A new 3D imaging chip is small enough to fit into a smartphone. Soon consumers can take a 3D image of an object with their smartphone and have it replicated in a 3D printer.
3D printing requires a digital model with height, width, and depth of the object to be replicated. To 3D scan an object today a relatively large system has to be used. The California Institute of Technology (CalTech) works on a tiny chip that would bring 3D imaging to smartphones.
The technology is based on a cheap, compact yet highly accurate new device known as a nanophotonic coherent imager (NCI). Using an inexpensive silicon chip less than a millimeter square in size, the NCI provides the highest depth-measurement accuracy of any such nanophotonic 3-D imaging device.
“Each pixel on the chip is an independent interferometer–an instrument that uses the interference of light waves to make precise measurements–which detects the phase and frequency of the signal in addition to the intensity,” says Ali Hajimiri, the Thomas G. Myers Professor of Electrical Engineering in the Division of Engineering and Applied Science.
The new chip utilizes an established detection and ranging technology called LIDAR, in which a target object is illuminated with scanning laser beams. The light that reflects off of the object is then analyzed based on the wavelength of the laser light used, and the LIDAR can gather information about the object’s size and its distance from the laser to create an image of its surroundings.
“By having an array of tiny LIDARs on our coherent imager, we can simultaneously image different parts of an object or a scene without the need for any mechanical movements within the imager,” Hajimiri says.
The incorporation of coherent light not only allows 3-D imaging with the highest level of depth-measurement accuracy ever achieved in silicon photonics, it also makes it possible for the device to fit in a very small size.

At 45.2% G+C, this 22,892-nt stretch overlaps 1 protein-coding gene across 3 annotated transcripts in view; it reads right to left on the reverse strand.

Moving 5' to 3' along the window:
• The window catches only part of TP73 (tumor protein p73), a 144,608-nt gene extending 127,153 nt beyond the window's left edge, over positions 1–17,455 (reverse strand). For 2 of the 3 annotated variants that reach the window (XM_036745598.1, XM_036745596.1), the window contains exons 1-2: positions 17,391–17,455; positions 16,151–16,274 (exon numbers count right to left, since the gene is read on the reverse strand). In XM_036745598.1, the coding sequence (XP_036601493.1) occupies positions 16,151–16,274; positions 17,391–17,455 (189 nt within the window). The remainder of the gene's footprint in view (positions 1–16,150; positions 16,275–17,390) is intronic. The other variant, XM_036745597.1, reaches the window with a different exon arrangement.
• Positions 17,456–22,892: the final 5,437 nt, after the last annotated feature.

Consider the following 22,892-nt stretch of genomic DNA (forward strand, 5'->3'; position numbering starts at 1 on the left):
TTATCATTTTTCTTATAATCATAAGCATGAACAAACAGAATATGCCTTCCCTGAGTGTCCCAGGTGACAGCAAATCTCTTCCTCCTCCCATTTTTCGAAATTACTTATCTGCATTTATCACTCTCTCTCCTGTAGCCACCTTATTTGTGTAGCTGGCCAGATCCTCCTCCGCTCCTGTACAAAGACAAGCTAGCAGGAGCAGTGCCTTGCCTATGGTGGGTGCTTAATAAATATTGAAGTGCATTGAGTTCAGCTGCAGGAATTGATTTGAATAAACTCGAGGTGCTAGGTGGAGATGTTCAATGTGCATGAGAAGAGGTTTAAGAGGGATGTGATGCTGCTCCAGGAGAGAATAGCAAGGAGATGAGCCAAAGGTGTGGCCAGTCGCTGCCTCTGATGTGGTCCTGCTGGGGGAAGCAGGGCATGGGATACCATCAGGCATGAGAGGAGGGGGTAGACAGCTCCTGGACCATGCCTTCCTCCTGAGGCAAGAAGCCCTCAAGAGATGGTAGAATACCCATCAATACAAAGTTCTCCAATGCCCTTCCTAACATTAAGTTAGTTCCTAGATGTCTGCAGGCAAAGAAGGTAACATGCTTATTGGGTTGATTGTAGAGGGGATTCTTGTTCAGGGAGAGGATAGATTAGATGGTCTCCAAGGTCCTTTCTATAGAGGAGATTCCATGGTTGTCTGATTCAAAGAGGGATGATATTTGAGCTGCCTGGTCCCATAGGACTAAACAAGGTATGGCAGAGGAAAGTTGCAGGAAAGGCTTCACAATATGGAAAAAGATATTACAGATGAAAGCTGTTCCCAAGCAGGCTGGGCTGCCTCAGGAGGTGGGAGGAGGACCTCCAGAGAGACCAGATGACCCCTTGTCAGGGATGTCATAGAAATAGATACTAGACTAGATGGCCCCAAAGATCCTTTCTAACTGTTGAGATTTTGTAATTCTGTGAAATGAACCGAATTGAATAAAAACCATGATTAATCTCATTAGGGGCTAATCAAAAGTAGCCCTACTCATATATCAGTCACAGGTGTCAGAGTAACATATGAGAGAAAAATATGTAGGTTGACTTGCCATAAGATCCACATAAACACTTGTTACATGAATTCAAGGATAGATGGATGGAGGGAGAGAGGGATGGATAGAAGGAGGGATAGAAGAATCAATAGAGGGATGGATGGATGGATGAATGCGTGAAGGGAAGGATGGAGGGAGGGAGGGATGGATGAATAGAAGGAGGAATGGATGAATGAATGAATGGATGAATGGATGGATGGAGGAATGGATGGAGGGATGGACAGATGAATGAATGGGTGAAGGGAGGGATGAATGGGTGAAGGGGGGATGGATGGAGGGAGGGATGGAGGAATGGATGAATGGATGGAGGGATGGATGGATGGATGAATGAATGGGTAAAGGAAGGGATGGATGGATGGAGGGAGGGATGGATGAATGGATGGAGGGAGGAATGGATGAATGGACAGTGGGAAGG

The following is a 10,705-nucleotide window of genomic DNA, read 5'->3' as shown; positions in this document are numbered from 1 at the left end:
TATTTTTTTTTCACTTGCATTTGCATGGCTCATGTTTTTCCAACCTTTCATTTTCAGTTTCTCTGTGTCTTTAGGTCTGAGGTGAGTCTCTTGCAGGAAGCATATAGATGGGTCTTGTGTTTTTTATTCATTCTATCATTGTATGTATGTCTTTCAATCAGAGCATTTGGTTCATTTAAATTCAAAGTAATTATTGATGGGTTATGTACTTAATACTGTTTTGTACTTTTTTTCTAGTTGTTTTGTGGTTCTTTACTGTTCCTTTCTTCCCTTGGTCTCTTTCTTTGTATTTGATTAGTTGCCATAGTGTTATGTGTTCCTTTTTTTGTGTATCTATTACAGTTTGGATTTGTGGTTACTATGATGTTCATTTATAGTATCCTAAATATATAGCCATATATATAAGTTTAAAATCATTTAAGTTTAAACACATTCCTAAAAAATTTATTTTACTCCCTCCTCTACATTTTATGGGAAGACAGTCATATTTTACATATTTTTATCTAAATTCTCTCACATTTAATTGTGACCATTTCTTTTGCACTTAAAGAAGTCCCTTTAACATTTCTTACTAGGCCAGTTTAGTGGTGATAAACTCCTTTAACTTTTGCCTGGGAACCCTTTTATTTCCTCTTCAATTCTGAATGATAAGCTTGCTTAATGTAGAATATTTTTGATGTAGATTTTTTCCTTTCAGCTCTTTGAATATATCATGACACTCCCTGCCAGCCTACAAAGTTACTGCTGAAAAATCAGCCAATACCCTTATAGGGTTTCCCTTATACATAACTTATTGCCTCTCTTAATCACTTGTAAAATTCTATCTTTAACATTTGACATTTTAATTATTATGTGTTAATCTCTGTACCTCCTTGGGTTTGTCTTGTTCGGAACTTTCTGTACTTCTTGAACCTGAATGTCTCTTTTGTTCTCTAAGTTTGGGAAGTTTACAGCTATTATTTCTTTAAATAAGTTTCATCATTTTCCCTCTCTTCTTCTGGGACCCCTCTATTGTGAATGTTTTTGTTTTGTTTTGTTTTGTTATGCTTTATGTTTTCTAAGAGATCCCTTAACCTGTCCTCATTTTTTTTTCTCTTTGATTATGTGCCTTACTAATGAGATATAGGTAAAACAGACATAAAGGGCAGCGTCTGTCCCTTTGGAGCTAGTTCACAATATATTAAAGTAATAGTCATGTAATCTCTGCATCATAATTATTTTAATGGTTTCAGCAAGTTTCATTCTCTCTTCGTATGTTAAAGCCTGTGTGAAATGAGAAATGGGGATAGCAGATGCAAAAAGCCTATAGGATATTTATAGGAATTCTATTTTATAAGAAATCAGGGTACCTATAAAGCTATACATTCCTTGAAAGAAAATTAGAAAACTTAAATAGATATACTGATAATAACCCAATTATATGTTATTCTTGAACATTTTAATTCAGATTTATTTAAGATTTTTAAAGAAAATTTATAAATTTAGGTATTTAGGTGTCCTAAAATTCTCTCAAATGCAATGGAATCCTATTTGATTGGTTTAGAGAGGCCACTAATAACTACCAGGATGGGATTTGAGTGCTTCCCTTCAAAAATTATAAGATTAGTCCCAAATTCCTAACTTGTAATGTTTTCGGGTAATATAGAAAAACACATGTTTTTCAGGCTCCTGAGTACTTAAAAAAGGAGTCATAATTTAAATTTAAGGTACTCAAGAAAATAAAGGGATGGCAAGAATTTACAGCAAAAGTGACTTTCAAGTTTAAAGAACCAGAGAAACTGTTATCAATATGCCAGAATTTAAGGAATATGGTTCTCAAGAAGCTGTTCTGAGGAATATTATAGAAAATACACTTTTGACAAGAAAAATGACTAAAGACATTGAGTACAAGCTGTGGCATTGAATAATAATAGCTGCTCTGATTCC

“By coupling, confining, and processing the reflected light in small pipes on a silicon chip, we were able to scale each LIDAR element down to just a couple of hundred microns in size–small enough that we can form an array of 16 of these coherent detectors on an active area of 300 microns by 300 microns,” Hajimiri says.
The first proof of concept of the NCI has only 16 coherent pixels, meaning that the 3-D images it produces can only be 16 pixels at any given instance. However, the researchers also developed a method for imaging larger objects by first imaging a four-pixel-by-four-pixel section, then moving the object in four-pixel increments to image the next section. With this method, the team used the device to scan and create a 3-D image of the “hills and valleys” on the front face of a U.S. penny, with micron-level resolution, from half a meter away. See image above.
In the future, Hajimiri says, that the current array of 16 pixels could also be easily scaled up to hundreds of thousands. One day, by creating such vast arrays of these tiny LIDARs, the imager could be applied to a broad range of applications from very precise 3-D scanning and printing to helping driverless cars avoid collisions to improving motion sensitivity in superfine human machine interfaces, where the slightest movements of a patient’s eyes and the most minute changes in a patient’s heartbeat can be detected on the fly.
“The small size and high quality of this new chip-based imager will result in significant cost reductions, which will enable thousands new of uses for such systems by incorporating them into personal devices such as smartphones,” he says.
The study was published in a paper titled, “Nanophotonic coherent imager.” In addition to Hajimiri, other Caltech coauthors include former postdoctoral scholar and current assistant professor at the University of Pennsylvania, Firooz Aflatouni, graduate student Behrooz Abiri, and Angad Rekhi (BS ’14). This work was partially funded by Caltech Innovation Initiative.
The research has been published in the February 2015 issue of Optics Express.
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